A chromatid (Greek khrōmat- 'color' + -id) is one copy of a newly copied chromosome which is still joined to the original copy by a single centromere.
Before replication, one chromosome is composed of one DNA molecule. Following replication, each chromosome is composed of two DNA molecules; in other words, DNA replication itself increases the amount of DNA but does not increase the number of chromosomes. The two identical copies—each forming one half of the replicated chromosome—are called chromatids. During the later stages of cell division these chromatids separate longitudinally to become individual chromosomes.
Chromatid pairs are normally genetically identical, and said to be homozygous; however, if mutation(s) occur, they will present slight differences, in which case they are heterozygous. The pairing of chromatids should not be confused with the ploidy of an organism, which is the number of homologous versions of a chromosome.
Chromatids may be sister or non-sister chromatids. A sister chromatid is either one of the two chromatids of the same chromosome joined together by a common centromere. Once sister chromatids have separated (during the anaphase of mitosis or the anaphase II of meiosis during sexual reproduction), they are again called chromosomes. Although having the same genetic mass as the individual chromatids that made up its parent, the daughter "molecules" are called chromosomes in a similar way that one child of a pair of twins is not referred to as a single twin. The DNA sequence of two sister chromatids is completely identical (apart from very rare DNA copying errors).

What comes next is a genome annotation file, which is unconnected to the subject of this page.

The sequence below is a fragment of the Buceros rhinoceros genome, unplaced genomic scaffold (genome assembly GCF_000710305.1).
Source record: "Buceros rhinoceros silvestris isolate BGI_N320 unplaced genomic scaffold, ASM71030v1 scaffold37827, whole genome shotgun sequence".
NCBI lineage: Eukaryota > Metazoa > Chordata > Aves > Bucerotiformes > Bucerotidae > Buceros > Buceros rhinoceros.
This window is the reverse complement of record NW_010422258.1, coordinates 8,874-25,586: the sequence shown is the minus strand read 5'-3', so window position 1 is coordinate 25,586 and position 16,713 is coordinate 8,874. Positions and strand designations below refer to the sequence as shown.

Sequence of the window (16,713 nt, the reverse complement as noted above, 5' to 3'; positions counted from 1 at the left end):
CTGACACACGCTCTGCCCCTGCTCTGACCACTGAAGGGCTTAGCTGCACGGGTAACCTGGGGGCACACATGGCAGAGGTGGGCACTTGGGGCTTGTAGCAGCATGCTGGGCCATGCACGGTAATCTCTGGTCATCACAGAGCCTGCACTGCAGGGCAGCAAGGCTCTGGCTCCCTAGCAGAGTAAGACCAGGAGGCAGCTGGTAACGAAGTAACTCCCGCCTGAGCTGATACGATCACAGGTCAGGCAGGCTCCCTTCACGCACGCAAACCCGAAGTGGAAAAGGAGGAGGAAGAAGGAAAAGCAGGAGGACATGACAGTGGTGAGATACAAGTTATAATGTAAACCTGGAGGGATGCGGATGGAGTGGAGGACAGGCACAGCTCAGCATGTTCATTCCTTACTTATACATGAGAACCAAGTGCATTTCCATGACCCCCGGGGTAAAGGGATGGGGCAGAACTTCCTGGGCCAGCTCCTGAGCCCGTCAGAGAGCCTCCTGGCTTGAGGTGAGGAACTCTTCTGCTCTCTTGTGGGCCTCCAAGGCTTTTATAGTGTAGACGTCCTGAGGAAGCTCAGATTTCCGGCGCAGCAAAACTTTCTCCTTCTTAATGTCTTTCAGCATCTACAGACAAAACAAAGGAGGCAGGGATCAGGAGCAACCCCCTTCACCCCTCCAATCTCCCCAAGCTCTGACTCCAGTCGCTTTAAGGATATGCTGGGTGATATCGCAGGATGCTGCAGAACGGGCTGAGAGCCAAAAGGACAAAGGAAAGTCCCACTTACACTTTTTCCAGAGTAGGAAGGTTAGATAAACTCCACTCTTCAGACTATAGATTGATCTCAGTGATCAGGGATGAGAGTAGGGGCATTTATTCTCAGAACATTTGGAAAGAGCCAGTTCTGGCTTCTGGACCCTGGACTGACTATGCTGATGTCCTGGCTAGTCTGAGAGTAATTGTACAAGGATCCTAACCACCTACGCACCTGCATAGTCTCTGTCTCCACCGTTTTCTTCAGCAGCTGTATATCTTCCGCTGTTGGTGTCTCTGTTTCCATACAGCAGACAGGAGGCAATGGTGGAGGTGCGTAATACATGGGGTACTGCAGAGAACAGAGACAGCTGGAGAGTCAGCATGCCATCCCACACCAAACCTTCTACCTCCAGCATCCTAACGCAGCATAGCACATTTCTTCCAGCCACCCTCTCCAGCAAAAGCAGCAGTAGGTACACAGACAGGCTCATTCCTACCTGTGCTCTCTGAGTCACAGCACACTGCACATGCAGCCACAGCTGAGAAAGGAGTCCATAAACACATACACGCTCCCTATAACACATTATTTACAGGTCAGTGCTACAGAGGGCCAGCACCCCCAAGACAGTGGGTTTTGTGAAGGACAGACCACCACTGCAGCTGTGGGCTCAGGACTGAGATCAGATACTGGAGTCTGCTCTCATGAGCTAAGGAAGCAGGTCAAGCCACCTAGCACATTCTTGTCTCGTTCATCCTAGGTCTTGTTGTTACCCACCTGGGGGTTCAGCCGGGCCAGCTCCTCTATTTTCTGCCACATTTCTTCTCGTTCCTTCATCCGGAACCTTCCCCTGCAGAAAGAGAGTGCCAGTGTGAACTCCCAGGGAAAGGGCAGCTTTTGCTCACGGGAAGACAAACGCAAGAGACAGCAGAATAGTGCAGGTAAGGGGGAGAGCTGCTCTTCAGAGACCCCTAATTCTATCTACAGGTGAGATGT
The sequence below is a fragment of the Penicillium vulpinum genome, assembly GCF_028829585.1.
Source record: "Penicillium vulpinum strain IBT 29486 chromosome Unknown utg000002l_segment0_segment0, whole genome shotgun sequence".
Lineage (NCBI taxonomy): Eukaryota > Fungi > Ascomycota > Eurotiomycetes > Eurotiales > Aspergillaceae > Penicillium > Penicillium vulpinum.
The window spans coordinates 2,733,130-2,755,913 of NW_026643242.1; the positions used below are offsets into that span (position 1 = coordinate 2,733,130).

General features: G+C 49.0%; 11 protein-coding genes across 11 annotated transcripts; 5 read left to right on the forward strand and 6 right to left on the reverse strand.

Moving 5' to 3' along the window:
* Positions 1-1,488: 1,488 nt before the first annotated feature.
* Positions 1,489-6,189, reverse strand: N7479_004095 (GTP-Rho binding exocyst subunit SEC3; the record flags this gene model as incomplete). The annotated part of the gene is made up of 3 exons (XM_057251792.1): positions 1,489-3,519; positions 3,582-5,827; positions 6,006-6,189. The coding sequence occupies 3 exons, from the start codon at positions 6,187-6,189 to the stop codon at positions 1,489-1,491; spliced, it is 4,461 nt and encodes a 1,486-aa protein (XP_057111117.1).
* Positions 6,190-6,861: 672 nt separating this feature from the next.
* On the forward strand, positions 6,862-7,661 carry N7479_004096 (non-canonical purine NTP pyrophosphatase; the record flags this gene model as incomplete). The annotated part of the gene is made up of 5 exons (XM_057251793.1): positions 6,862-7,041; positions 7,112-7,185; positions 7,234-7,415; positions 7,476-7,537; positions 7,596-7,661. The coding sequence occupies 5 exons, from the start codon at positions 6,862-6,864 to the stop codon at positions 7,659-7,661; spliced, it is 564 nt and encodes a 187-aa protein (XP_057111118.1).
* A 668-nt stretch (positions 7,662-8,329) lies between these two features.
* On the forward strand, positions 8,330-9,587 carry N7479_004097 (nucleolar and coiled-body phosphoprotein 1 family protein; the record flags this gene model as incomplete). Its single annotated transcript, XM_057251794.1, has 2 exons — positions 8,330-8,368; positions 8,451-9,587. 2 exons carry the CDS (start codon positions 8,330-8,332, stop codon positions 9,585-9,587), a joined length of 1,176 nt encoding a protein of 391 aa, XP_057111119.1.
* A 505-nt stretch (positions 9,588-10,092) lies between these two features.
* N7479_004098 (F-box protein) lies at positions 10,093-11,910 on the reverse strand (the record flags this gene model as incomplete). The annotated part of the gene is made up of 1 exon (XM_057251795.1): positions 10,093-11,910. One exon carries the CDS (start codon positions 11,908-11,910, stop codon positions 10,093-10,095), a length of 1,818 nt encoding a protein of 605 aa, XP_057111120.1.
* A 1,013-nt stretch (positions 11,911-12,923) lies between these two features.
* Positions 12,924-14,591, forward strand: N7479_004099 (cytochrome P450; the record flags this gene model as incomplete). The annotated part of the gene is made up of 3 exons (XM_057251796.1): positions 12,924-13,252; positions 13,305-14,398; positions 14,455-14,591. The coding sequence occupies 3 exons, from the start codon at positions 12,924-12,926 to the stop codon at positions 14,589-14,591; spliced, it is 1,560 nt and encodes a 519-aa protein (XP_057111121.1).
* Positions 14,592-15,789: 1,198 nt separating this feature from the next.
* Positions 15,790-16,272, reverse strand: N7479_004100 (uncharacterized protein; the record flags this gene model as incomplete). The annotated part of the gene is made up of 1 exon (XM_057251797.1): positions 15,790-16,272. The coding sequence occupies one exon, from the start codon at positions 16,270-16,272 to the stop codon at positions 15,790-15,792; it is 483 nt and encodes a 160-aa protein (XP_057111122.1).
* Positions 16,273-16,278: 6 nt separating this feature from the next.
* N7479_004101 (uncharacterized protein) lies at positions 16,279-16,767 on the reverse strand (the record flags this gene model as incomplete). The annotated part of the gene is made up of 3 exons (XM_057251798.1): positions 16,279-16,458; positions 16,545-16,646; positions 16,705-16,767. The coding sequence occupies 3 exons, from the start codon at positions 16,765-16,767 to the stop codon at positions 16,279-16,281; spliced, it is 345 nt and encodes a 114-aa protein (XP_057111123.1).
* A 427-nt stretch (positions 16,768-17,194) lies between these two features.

Non-sister chromatids, on the other hand, refers to either of the two chromatids of paired homologous chromosomes, that is, the pairing of a paternal chromosome and a maternal chromosome. In chromosomal crossovers, non-sister (homologous) chromatids form chiasmata to exchange genetic material during the prophase I of meiosis.
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